6. Possibly here: https://parkingaccess.com/blog/los-angeles-cruise-parking
  7. I would expect it to be hot, but you probably knew that. I would not worry about hurricanes. It would be a total anomaly if you ran across one of any consequence.
  8. Florida is hands down the 500 pound gorilla in the room. It has about $9 billion per year in cruise line revenue. But the thing about that is that they go all over the place. TAs, world cruises, Panama Canal runs, South America, etc. and then of course the two core regions of The Bahamas and Caribbean. It's very probable that the one or both of the latter are bigger, but are they with the same or same enough itinerary as they seems to constitute various different itineraries? Not to mention, it's hard to ascribe too much popularity to those when you have a ton of local retirees looking to cruise anywhere and they hop on those itineraries all the time, often with no intent to go ashore. No one is retiring to California because of the insane financial proposition involved with that so we don't have a ready pool of probably over a million retired cruisers looking to just throw their money on any cruise. Moving on to California, it is a distant second at about $2.6 billion. But the vast majority of that (probably easily over $2 billion) comes from the 3 city itinerary, because there is no where to go on a 7-10 day cruise from any of the western cities. There's a spattering of Alaska cruises from CA, a handful of Hawaii runs and Panama Canal, but by and large, it's all about the Mexican Riviera. It is a very popular and lucrative itinerary however you want to look at it. So yes, I'm serious. Are you?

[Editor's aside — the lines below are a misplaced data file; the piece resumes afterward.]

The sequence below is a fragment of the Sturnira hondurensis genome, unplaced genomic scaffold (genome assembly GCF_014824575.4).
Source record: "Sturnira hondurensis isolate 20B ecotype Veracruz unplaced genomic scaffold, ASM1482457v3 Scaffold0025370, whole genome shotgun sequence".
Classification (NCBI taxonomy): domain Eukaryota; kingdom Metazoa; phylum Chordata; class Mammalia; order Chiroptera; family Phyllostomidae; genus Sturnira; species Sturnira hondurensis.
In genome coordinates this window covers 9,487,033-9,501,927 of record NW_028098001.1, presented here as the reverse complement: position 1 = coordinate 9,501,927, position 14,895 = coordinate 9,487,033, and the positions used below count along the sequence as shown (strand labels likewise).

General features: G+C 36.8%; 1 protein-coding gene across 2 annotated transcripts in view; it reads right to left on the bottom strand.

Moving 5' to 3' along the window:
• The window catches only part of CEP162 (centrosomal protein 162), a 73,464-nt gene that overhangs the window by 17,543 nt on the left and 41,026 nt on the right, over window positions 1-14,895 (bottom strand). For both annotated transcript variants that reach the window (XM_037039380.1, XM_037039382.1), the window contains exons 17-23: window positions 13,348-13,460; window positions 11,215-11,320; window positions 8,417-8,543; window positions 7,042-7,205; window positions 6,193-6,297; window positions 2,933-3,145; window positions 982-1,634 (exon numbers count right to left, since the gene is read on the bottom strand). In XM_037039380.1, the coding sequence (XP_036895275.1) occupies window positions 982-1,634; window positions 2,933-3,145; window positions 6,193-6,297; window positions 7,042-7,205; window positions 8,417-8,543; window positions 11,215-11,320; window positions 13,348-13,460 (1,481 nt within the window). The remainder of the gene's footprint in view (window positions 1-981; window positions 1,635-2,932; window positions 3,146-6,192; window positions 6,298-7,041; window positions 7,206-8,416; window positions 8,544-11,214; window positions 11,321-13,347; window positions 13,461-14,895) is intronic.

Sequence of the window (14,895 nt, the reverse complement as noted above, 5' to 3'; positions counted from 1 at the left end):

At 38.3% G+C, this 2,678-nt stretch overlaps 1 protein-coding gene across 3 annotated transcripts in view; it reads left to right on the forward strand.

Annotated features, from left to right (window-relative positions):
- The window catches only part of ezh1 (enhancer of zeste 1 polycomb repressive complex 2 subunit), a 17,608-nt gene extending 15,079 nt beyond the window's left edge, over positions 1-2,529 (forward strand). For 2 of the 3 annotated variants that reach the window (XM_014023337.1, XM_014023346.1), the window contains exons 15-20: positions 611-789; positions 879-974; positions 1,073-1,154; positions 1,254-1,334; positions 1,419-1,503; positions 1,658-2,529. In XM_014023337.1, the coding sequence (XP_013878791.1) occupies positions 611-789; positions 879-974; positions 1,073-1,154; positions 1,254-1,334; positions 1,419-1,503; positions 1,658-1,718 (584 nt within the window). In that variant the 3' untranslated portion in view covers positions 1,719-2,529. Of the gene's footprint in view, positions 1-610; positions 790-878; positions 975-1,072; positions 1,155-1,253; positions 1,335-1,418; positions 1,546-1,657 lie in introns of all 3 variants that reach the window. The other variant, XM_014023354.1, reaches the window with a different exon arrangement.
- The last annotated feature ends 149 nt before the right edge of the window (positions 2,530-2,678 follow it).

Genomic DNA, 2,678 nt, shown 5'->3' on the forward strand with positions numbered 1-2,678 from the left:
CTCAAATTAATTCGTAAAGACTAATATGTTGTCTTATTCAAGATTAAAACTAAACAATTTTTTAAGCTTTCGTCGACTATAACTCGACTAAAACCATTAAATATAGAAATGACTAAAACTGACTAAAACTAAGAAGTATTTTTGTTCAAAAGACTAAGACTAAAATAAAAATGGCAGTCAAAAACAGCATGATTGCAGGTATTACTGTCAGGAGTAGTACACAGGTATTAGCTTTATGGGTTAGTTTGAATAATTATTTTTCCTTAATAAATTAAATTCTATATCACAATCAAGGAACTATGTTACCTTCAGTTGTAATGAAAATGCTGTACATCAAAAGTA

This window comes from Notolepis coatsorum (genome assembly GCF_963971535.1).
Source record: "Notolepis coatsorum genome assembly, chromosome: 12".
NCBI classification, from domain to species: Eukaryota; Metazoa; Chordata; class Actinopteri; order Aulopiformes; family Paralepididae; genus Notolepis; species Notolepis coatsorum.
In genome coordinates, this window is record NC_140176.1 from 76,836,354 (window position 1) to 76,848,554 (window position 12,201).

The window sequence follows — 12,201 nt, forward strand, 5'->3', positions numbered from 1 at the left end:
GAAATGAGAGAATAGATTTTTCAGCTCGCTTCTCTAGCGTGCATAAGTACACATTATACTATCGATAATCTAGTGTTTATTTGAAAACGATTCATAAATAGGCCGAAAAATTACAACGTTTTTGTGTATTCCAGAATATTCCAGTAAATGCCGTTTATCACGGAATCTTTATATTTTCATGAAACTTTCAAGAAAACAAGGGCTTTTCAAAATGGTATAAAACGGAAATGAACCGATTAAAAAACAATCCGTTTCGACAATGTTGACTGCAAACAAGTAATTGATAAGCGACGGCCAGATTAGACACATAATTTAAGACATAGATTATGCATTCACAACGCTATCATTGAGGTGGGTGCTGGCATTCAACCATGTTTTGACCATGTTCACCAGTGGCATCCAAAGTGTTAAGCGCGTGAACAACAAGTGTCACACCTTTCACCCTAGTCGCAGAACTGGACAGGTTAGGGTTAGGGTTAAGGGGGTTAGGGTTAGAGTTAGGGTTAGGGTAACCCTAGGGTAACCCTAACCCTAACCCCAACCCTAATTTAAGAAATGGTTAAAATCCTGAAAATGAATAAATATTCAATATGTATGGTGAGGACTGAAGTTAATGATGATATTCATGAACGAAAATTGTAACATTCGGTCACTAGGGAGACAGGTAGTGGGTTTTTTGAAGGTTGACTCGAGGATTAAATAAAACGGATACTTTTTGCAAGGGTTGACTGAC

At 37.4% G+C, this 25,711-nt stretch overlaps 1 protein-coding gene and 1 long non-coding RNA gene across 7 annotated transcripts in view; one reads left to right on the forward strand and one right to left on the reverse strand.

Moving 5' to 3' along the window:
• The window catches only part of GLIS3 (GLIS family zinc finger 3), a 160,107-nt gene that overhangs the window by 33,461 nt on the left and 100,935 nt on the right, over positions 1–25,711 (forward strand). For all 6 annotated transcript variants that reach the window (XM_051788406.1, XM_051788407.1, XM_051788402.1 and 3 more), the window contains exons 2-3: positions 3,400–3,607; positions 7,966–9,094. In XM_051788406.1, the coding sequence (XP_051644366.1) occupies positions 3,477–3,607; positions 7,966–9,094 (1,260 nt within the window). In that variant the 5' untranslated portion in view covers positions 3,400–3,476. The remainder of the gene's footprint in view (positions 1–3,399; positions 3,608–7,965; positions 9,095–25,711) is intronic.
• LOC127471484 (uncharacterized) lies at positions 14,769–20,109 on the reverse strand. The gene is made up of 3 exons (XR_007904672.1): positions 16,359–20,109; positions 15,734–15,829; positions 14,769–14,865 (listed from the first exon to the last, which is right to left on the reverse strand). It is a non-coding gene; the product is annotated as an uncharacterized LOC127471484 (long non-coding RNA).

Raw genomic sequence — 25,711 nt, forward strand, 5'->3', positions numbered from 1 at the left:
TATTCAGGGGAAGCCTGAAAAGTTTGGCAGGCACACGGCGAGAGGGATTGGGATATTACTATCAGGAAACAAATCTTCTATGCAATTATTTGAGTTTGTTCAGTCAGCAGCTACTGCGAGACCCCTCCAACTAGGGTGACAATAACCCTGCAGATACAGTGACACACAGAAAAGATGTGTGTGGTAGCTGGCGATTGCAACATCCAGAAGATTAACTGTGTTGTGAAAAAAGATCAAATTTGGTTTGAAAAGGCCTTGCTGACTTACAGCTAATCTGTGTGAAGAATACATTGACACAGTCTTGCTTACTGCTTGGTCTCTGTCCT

9. Who cares who the competitors to Carnival are? We're talking about the popularity of a given itinerary. And it wouldn't surprise me at all if that itinerary of the 3 cities I mentioned comprised the highest cruising revenue within the US, and probably worldwide each year.